where TSETUP-S is the setup time of SDRAM 236, and THOLD-S is the hold time of SDRAM 236. The adjustable delay Ta is used to provide a phase lead to write data buffer 264 compared to SDRAM 236 to obtain a more reliable setup time for SDRAM 236 under higher operation frequency. At the same time, it must also satisfy the requirement of the hold time for SDRAM 236.

For example, for a 100 MHz data bus, TPERIOD is 10 ns, and TSETUP-S and THOLD-S is 3 ns and 1 ns respectively for 8 ns SDRAM supporting an operation frequency of 100 MHz. In addition, TPADIN and TPADOUT is 2 ns and 2.5 ns under 10 pf load, and TCO is 0.5 ns. Hence, Inequation (5) can be simplified as follow,

2TL +TCL -2≦Tx -Ta ≦2TL +TCL +4(6)

Accordingly, SDRAM 236 can strobe the data stream at the data input port 268 of SDRAM 236 correctly at time t-TPADIN -TL +TPERIOD provided Tx -Ta can satisfy the requirement of Inequation (6).

As shown in FIG. 4, the clock signal at the clock input 261 of write data buffer 264 has a phase difference of Tx -Ta -TL -TPADIN lead over the clock signal CLK-- M at the clock input port 234 of SDRAM 236. That means data transmitted from memory controller 202 to SDRAM 236 arrives a phase of Tx -Ta -TL -TPADIN earlier at the data input port 268 to obtain more time for setup operation of SDRAM 236. As mentioned above, a checking subroutine in the Basic I/O System (BIOS) will generate a suitable delay Ta value for reliable data write operation.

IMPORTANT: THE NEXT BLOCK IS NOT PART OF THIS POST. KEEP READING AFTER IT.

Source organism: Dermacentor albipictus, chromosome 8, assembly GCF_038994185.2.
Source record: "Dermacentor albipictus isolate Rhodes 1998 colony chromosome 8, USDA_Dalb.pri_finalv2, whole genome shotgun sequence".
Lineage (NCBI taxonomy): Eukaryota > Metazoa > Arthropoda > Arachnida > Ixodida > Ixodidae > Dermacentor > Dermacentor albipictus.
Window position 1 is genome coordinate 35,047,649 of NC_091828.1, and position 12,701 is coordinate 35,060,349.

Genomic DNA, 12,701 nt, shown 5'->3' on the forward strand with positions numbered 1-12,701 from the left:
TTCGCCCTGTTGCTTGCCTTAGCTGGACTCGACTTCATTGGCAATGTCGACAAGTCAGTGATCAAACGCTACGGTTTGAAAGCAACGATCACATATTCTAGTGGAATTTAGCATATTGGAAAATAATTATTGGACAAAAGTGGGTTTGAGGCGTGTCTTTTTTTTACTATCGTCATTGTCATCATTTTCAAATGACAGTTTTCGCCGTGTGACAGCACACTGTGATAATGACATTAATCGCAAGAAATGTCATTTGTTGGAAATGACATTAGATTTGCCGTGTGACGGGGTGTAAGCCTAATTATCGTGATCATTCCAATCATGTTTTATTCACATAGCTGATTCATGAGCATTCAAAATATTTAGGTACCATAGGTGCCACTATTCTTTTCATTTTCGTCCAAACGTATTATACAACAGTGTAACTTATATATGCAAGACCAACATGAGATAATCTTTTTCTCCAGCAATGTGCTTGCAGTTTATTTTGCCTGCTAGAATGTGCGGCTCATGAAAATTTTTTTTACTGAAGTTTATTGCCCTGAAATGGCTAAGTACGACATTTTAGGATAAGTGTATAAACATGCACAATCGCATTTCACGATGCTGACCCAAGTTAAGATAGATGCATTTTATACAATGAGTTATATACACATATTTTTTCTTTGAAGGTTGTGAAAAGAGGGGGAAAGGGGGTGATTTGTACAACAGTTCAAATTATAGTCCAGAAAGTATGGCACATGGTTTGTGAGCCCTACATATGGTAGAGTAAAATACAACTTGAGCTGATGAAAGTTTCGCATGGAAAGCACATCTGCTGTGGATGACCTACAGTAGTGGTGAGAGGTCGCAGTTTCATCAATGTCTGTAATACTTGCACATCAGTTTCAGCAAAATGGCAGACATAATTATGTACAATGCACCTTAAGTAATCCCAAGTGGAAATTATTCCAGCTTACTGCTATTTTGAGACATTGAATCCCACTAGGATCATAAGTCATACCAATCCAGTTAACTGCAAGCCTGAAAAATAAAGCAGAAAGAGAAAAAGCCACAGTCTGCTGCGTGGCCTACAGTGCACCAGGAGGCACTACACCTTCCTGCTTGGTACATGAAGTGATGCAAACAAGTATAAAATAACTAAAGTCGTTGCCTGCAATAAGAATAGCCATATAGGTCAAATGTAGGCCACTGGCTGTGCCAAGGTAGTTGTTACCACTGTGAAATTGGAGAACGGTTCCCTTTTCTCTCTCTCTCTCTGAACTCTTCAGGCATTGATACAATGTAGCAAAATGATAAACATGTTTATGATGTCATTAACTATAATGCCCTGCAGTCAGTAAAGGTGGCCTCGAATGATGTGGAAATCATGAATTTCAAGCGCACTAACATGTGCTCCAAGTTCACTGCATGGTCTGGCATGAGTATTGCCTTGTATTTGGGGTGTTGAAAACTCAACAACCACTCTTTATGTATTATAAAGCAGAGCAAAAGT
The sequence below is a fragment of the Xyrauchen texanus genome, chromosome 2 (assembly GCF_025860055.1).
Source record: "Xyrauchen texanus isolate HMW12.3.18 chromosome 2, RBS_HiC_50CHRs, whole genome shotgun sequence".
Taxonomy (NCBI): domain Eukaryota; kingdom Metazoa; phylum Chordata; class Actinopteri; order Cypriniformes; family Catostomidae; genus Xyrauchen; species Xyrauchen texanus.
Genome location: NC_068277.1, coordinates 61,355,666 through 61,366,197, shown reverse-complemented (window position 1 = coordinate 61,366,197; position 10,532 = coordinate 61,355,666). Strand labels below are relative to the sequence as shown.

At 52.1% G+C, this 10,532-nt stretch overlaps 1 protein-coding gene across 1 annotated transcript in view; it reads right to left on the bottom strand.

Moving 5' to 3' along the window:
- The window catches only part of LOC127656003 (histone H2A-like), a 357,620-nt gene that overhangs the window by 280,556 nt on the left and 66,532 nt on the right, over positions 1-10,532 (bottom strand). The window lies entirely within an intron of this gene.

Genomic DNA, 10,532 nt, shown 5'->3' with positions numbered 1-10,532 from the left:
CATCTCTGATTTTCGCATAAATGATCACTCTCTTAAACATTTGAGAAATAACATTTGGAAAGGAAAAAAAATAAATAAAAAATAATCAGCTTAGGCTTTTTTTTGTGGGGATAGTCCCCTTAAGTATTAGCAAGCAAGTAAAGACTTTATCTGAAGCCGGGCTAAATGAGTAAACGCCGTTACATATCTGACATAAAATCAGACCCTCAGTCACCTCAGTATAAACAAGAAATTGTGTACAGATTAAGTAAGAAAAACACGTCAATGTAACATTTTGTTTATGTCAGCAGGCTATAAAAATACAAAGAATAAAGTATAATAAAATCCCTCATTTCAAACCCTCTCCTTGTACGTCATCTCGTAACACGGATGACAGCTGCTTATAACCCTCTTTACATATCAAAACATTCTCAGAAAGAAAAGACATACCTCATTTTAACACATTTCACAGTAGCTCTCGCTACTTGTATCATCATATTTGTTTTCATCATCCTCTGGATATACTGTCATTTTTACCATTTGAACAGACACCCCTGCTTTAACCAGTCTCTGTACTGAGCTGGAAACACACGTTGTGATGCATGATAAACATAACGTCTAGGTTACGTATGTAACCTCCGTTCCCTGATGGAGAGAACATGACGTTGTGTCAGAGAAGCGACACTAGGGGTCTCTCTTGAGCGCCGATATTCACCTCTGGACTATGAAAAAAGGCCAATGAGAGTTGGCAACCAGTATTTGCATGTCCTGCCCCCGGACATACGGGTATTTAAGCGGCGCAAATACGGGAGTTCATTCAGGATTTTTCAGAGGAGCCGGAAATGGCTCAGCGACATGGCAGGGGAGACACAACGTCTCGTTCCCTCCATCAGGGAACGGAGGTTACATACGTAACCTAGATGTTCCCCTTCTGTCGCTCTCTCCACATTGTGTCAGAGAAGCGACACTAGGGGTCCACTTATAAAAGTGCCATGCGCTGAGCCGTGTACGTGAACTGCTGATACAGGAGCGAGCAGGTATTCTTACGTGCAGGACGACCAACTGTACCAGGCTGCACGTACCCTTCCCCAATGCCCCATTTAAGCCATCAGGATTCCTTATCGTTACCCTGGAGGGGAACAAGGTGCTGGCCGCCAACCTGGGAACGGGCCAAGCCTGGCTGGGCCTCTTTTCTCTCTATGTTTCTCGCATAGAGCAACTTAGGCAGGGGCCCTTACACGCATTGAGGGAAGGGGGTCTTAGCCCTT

In summary, the preferred embodiment of the present invention can solve the clock skew problems by using PLL circuitry inside a chip in combination with an adjustable phase delay element for synchronization of the clock signals of components inside the chip with the clock signals of components outside the chip to obtain a more reliable setup time for correct data processing operation under high operating frequencies. When the core frequencies inside the components increase in the future, this invention will provide an even more cost effective means to solve phase synchronization problems. The PLL circuitry MEM-- PLL 220 is used to provide a phase lead to SDRAM 236 compared to read data buffer 246 to obtain a more reliable setup time for data read operation under higher operating frequencies. Phase delay element 208 provides two different phase delay signals CLK-- X with a constant delay Tx and CLK-- A with an adjustable delay Ta ≦Tx. The adjustable delay output clock signal CLK-- A is used to provide a phase lead for data from data buffer 264 to satisfy the requirements of SDRAM 236 setup time and hold time in concurrence with data write operations under the higher operating frequencies. In addition, the other PLL circuitry HOST-- PLL 206 provides a phase lead over the clock signal via input pad 204 into memory controller 202 to compensate for the phase delay Tx due to phase delay element 208.

This invention has been described in a preferred embodiment thereof. Accordingly, the above description and illustrations should not be construed as limiting the scope of the invention. Various changes and modifications, such as using a memory module, a data buffer, or a storage element of other devices (e.g., memory module of interface cards) in a data processing system or any other system which uses memory read/write operations (e.g., instead of SDRAMs) or multifunctional controllers including the memory controller (e.g., instead of the memory controllers), may be made by those skilled in the art without changing the scope or spirit of the invention which is defined by the following claims.

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Classifications
U.S. Classification711/167, 713/401
International ClassificationH03L7/06, G11C7/22, G06F1/10
Cooperative ClassificationH03L7/06, G11C7/22, G06F1/10
European ClassificationG11C7/22, G06F1/10